What did you learn about each other?
Boris: She is extremely good at bargaining and finding deals. She can be very cheap and will get extremely upset if she finds out somebody else got a better deal. No matter how hard it is, if she has decided to go somewhere, she will find a way to get there (and without getting ripped off).

MuiMui: I did not necessarily learn something new about Boris, but the small details I looked passed before the trip were more apparent during the trip. For example, I know he is a nice guy, but I found at times he was being too nice and polite to a stranger in a situation that I did not feel comfortable being in.

Would you do it again? What would you change?
Boris: Yes but after a little break. I would do more research beforehand and visit fewer countries. I would also try to dedicate more time for personal activities like photography walks with locals, cooking lessons, or Spanish classes.

MuiMui: Yes! I feel like this past year was just a taste of more to come. I have more ideas for future trips such as becoming fluent in another language and staying longer in one place.

Any scary stories or low points?!
Boris: Nothing really scary as we never got robbed but if I have to choose a low point, it would be our experience in Indonesia on the road to Mount Bromo: A driver tried to rip us off and then a group of youngsters on motorbikes “saved” us, which was all an organized scam. We were in the middle on nowhere with no other tourists or public transportation around. It took us 3 hours to get out of there.

MuiMui: When we arrived in Arequipa and was looking around for a hotel, we met a female traveler who just experienced an attempted taxi kidnapping the evening before. She was still trembling and emotional and that woke me up how we always have to be careful in any country and as much as we are, shit still happens when there are bad people.

What was your most recurrent disagreement?
Boris: First money, second transportation.

MuiMui: We had one big recurring disagreement which was about when/how to book transportation. We both liked different styles and in the beginning, I would throw tantrums, not knowing I was, when I couldn’t get him to agree with me.

What are your top three tips for anyone thinking about traveling?
Both:
1: Go.
2: Meet as many people as you can.
3: Be open-minded and never reject something because it is different from what you are used to.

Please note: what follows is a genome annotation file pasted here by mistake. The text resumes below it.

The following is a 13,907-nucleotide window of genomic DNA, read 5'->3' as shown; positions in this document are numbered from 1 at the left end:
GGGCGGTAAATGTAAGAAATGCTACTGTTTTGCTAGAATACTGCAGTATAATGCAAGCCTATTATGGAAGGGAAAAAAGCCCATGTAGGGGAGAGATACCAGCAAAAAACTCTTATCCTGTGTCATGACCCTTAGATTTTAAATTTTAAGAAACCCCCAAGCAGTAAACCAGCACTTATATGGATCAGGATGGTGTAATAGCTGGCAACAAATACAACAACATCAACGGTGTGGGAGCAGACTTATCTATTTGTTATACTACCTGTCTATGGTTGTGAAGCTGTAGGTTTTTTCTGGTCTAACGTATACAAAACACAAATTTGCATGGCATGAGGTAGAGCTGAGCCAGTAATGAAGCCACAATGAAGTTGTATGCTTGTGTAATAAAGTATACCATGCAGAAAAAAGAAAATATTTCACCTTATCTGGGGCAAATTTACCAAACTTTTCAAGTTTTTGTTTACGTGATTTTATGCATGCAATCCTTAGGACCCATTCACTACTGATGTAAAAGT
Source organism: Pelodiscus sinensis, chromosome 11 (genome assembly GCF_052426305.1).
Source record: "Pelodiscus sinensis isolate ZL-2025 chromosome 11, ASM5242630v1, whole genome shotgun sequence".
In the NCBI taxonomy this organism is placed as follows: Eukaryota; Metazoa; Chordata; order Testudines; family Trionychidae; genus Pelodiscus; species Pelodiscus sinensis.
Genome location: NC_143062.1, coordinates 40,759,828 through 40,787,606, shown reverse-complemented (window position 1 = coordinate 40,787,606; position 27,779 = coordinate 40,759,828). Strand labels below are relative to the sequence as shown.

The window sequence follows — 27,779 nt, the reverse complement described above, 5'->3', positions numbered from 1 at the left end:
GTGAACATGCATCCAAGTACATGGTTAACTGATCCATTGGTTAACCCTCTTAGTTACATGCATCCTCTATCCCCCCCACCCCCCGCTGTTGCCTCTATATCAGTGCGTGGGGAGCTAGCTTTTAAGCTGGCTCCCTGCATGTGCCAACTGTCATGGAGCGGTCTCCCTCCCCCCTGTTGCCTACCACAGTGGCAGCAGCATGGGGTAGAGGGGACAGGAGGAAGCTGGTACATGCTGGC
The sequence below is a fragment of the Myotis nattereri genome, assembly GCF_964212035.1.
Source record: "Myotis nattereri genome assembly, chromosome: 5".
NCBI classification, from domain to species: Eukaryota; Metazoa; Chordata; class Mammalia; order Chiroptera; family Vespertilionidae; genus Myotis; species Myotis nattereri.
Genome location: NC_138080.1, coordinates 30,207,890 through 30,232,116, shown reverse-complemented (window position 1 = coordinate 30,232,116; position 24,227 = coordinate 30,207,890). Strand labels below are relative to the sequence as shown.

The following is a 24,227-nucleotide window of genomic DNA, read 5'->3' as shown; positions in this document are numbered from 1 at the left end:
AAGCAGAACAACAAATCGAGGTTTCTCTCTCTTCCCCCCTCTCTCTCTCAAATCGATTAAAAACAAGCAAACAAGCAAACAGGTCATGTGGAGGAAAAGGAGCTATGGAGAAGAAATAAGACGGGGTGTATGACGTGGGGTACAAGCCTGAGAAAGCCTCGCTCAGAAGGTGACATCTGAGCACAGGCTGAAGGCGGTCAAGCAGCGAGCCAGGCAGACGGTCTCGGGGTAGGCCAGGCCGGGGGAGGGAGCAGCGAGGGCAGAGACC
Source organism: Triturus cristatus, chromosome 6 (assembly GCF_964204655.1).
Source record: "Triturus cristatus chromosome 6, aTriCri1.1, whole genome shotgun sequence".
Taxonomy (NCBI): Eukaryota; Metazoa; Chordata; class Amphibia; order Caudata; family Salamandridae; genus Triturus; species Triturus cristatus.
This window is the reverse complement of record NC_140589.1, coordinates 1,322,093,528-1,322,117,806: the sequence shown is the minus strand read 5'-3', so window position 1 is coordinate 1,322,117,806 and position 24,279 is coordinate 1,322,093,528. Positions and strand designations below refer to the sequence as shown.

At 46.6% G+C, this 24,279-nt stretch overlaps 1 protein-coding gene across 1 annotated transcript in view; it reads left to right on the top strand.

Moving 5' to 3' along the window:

4: Always be aware of your surroundings.

Do you have any tips for traveling with your partner?
Boris: One laptop each or no laptop at all. Find some activities that you can do alone (photography, diving, etc). Even if it is easier to stay in your room, try to go out and engage with other people as much as you can; the experience you share is invaluable and not written in any guidebook.

MuiMui: Traveling to new places is both fun and stressful. Doing it with someone else can be even more challenging so work together instead of trying to be right all the time. There is no right or wrong when it comes to saving $0.50. Be more open minded while being safe and meet fellow travelers.

Any do’s and don’ts?
Both:
DO follow your instincts and change your plans.
DO NOT leave your stuff unattended even for a second. When riding on trains or buses, make sure your things are attached to you at all times. It just takes one second of snoozing for your things to be stolen.
DO learn the local language or at least use basic phrases or words.
DO NOT dress up like you would at home when visiting India. Not only will you shock the people, you may encounter constant harassment.
DO try local cuisine away from tourist areas if possible.

Is your traveling experience any different to how you imagined it would be?
Both: Traveling is more tiring than what we thought. It felt like a full time job at times. People are very different from one country to the other. Usually, the less money they have, the more giving they are and the more interested they are to meet you.

What was your favorite country you visited? Why?
Boris: Hard to say but I have 3 places that stand out:
Thailand because we had a marvelous time there. We met extremely nice people and no matter what kind of experience you are looking for (beach, history, culture, food, city, trekking, mountains, villages, etc), Thailand has it all!
Colombia because we went there with some apprehensions and no positive expectations, but the kindness of the people blew us away. Trust me, Colombia is one of the safest countries we’ve been to and you will love both the landscapes and the people.
Galapagos because it is 100% unique. Everyday we would wake up seeing something that you can only see on TV: Giant Turtles, Endemic birds, penguins, iguanas, and etc. Plus walking on islands made of fresh lava (only a few hundred years old) is quite something.

MuiMui: It’s so difficult to pick a favorite as there is something great (and bad) about each country we went to. I think the country that wins for overall ease of travel, variety of things to see and eat, pleasantness of the people and culture, something for everyone, is Thailand. But I will never forget about how wonderful the people in Colombia were, or how out of this world the animals were in the Galapagos, or the penguins hopping onto the beaches of New Zealand, or the colors and sites of India, and … the gastronomy culture and way of life in the south of France.